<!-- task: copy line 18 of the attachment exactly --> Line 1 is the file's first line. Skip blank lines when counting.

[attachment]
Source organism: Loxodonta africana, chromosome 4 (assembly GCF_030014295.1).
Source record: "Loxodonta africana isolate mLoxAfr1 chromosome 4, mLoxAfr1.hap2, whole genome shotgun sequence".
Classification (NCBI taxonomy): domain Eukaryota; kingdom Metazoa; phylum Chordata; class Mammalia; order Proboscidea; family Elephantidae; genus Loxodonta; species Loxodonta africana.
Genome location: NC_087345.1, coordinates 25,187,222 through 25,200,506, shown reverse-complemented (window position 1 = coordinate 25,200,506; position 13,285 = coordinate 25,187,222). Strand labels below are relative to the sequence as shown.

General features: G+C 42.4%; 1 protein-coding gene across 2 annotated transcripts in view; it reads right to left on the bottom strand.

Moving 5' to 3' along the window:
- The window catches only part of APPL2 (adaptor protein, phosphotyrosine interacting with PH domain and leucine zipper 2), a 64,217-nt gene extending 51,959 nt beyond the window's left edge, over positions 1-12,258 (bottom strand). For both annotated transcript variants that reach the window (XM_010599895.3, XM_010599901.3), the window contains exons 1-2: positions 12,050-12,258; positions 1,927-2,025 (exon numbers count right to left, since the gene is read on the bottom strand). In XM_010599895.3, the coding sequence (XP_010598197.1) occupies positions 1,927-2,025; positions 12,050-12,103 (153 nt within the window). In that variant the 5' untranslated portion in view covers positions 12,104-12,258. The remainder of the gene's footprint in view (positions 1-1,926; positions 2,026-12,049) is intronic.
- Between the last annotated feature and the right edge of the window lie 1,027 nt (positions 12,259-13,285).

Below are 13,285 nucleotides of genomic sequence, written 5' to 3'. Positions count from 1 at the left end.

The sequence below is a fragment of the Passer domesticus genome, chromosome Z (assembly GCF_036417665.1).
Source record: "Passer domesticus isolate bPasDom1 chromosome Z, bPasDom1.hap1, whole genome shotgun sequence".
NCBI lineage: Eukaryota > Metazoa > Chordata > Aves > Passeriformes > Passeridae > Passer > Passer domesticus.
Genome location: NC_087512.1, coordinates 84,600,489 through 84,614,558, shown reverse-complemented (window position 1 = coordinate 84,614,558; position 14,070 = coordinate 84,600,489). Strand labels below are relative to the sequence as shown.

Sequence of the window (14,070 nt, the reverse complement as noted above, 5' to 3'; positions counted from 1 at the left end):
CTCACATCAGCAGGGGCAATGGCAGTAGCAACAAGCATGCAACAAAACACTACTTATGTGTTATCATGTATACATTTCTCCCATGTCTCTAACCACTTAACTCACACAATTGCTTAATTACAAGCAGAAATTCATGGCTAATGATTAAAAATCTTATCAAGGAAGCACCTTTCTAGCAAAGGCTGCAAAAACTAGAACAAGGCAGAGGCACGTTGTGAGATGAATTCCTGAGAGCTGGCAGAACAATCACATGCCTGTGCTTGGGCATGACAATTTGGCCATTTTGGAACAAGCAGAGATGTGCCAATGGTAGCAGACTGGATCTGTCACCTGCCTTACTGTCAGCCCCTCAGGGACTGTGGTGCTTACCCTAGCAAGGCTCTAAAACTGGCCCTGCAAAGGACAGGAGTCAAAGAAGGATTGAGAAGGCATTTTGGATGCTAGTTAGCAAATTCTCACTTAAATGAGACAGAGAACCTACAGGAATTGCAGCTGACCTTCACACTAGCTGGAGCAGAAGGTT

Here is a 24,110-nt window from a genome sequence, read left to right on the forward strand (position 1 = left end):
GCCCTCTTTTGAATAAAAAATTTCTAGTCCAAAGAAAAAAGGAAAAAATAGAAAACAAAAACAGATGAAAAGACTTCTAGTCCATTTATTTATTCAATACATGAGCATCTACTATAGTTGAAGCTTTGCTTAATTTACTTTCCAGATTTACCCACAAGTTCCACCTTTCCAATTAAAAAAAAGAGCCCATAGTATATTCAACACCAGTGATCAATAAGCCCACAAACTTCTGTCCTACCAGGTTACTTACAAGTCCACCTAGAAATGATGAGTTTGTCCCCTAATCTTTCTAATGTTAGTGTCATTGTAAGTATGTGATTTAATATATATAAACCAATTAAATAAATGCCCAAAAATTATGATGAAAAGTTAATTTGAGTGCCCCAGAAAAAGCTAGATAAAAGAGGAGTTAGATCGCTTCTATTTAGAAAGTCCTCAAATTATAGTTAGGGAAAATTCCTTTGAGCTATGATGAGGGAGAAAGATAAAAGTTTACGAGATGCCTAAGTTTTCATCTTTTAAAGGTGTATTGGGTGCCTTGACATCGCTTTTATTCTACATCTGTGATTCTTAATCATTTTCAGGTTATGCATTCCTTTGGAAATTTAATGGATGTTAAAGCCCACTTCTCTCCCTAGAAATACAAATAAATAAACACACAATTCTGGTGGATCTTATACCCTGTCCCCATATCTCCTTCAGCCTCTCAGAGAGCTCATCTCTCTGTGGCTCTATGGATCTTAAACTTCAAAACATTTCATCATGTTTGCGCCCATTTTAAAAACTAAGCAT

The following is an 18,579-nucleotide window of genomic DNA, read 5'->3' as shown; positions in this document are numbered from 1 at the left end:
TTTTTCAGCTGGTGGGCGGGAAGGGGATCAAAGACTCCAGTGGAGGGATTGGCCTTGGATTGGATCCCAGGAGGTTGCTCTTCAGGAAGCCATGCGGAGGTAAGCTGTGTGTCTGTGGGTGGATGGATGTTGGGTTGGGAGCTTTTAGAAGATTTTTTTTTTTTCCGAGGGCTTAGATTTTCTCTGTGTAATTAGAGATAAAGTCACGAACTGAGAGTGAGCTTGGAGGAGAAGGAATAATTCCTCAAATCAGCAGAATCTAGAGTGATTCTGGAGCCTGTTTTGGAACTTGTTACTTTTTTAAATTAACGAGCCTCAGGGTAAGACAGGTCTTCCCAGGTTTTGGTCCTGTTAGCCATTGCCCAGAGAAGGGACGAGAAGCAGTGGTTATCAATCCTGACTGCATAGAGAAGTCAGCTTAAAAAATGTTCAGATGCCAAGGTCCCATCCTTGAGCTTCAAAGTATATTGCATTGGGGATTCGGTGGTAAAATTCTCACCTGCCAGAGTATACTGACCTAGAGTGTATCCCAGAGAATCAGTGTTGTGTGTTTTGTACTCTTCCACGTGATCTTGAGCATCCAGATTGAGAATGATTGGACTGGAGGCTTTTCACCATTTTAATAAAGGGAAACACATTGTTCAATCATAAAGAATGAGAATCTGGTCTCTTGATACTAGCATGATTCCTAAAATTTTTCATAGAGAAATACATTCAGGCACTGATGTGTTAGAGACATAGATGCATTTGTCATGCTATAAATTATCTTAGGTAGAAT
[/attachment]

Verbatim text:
The following is an 18,579-nucleotide window of genomic DNA, read 5'->3' as shown; positions in this document are numbered from 1 at the left end: